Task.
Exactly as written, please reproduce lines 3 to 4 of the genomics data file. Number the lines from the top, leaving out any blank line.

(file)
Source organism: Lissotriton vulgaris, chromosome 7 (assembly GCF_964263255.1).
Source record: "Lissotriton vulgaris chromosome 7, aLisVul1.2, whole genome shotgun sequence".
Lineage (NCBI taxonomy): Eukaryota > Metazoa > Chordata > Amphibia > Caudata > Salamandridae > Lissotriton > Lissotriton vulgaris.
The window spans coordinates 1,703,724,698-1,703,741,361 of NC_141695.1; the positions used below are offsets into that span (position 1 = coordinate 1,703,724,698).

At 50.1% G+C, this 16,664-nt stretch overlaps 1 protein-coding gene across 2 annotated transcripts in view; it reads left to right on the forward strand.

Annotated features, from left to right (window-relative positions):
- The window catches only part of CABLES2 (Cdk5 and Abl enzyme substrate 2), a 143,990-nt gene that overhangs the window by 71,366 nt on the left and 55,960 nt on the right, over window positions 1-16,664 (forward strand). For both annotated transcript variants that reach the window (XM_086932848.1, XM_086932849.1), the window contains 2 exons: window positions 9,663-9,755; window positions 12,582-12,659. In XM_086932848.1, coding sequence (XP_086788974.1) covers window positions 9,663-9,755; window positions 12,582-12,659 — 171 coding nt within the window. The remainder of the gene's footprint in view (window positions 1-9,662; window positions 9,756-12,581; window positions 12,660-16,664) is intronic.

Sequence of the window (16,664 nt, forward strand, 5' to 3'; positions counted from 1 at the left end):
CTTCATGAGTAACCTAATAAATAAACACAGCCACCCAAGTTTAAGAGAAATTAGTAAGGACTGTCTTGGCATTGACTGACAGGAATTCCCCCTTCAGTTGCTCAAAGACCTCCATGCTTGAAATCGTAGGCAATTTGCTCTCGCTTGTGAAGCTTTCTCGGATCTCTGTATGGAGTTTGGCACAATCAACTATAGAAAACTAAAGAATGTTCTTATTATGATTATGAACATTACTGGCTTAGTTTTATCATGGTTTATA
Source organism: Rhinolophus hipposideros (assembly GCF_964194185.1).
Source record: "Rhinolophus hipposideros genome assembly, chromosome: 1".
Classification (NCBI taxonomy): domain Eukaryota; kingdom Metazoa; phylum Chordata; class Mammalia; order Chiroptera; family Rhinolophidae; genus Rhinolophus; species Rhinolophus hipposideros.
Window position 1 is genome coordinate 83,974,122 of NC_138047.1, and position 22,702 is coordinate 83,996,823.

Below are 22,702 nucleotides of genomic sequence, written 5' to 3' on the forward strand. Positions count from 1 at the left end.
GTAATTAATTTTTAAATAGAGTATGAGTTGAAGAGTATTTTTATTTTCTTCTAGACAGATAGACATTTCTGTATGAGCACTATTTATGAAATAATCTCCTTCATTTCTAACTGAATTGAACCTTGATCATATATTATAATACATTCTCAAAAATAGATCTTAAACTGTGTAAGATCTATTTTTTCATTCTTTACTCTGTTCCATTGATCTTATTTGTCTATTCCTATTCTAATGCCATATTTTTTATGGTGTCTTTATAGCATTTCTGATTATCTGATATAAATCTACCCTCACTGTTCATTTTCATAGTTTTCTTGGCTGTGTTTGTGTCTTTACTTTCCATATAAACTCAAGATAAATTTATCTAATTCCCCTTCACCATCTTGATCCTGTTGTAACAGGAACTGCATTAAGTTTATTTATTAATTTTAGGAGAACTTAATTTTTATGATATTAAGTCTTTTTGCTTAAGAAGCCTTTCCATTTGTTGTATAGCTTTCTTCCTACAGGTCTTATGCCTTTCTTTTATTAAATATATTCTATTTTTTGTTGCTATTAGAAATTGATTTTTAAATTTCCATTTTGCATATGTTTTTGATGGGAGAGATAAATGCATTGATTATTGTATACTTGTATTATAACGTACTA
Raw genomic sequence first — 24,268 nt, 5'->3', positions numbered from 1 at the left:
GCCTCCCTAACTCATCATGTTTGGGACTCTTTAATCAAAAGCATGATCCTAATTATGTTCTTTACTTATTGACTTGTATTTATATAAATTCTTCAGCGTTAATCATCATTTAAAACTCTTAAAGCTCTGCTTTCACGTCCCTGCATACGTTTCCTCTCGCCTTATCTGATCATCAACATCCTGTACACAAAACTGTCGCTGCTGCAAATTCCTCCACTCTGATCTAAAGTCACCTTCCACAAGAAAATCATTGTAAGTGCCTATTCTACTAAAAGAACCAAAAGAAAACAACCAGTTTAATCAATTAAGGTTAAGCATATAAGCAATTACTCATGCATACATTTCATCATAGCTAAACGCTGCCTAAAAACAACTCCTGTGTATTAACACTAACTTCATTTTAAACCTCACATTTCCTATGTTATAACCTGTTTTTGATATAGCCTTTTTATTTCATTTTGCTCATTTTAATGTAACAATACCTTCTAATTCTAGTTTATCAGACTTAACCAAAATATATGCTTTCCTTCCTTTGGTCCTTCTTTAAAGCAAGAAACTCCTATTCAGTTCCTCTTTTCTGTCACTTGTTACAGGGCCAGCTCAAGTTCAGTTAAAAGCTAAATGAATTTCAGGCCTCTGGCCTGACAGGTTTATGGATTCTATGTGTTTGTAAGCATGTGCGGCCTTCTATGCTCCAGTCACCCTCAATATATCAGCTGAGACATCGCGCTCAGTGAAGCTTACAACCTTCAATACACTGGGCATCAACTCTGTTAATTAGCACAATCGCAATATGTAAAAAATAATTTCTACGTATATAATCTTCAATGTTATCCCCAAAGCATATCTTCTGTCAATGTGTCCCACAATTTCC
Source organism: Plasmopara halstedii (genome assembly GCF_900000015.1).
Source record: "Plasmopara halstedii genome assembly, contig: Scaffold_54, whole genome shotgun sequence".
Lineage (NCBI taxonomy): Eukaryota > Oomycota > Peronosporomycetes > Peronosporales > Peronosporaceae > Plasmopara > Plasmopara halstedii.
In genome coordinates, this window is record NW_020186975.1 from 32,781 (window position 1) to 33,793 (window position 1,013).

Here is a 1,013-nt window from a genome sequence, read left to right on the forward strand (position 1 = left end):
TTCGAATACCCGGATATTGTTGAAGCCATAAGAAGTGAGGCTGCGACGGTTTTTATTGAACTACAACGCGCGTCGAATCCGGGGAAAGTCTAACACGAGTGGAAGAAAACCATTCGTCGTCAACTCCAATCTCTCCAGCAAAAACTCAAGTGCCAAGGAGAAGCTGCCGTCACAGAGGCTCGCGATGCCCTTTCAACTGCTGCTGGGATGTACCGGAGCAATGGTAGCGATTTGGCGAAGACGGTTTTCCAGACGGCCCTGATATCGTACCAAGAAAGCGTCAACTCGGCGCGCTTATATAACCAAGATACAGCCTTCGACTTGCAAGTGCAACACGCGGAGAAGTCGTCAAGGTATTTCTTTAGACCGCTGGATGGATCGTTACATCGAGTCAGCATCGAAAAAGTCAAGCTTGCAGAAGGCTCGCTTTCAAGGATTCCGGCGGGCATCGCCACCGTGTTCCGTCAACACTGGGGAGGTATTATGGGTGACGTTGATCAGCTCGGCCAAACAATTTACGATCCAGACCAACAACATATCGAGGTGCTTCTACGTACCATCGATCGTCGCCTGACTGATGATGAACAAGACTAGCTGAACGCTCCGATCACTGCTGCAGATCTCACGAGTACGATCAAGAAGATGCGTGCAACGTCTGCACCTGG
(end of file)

Lineage (NCBI taxonomy): Eukaryota > Metazoa > Chordata > Amphibia > Caudata > Salamandridae > Lissotriton > Lissotriton vulgaris.
The window spans coordinates 1,703,724,698-1,703,741,361 of NC_141695.1; the positions used below are offsets into that span (position 1 = coordinate 1,703,724,698).